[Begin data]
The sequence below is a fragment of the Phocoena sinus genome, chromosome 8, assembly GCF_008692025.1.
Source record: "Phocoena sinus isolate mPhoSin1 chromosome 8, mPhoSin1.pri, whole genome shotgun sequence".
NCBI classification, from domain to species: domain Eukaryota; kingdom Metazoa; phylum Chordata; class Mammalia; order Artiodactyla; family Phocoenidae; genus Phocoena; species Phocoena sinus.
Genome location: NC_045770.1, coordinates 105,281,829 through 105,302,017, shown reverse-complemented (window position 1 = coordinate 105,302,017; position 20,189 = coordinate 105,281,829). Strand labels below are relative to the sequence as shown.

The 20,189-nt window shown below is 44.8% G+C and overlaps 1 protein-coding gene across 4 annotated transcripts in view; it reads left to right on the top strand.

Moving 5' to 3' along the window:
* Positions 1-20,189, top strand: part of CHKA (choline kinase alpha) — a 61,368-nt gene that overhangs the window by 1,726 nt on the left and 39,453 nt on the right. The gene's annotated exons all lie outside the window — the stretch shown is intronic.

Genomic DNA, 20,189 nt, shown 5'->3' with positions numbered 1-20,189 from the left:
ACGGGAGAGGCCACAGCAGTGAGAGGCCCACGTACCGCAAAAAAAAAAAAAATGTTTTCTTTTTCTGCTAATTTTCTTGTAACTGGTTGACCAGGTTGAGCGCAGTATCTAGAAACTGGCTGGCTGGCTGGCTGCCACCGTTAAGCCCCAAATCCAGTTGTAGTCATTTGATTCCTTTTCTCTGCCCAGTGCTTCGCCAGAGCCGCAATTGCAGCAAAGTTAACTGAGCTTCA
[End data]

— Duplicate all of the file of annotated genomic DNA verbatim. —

The sequence below is a fragment of the Phocoena sinus genome, chromosome 8, assembly GCF_008692025.1.
Source record: "Phocoena sinus isolate mPhoSin1 chromosome 8, mPhoSin1.pri, whole genome shotgun sequence".
NCBI classification, from domain to species: domain Eukaryota; kingdom Metazoa; phylum Chordata; class Mammalia; order Artiodactyla; family Phocoenidae; genus Phocoena; species Phocoena sinus.
Genome location: NC_045770.1, coordinates 105,281,829 through 105,302,017, shown reverse-complemented (window position 1 = coordinate 105,302,017; position 20,189 = coordinate 105,281,829). Strand labels below are relative to the sequence as shown.

The 20,189-nt window shown below is 44.8% G+C and overlaps 1 protein-coding gene across 4 annotated transcripts in view; it reads left to right on the top strand.

Moving 5' to 3' along the window:
* Positions 1-20,189, top strand: part of CHKA (choline kinase alpha) — a 61,368-nt gene that overhangs the window by 1,726 nt on the left and 39,453 nt on the right. The gene's annotated exons all lie outside the window — the stretch shown is intronic.

Genomic DNA, 20,189 nt, shown 5'->3' with positions numbered 1-20,189 from the left:
ACGGGAGAGGCCACAGCAGTGAGAGGCCCACGTACCGCAAAAAAAAAAAAAATGTTTTCTTTTTCTGCTAATTTTCTTGTAACTGGTTGACCAGGTTGAGCGCAGTATCTAGAAACTGGCTGGCTGGCTGGCTGCCACCGTTAAGCCCCAAATCCAGTTGTAGTCATTTGATTCCTTTTCTCTGCCCAGTGCTTCGCCAGAGCCGCAATTGCAGCAAAGTTAACTGAGCTTCA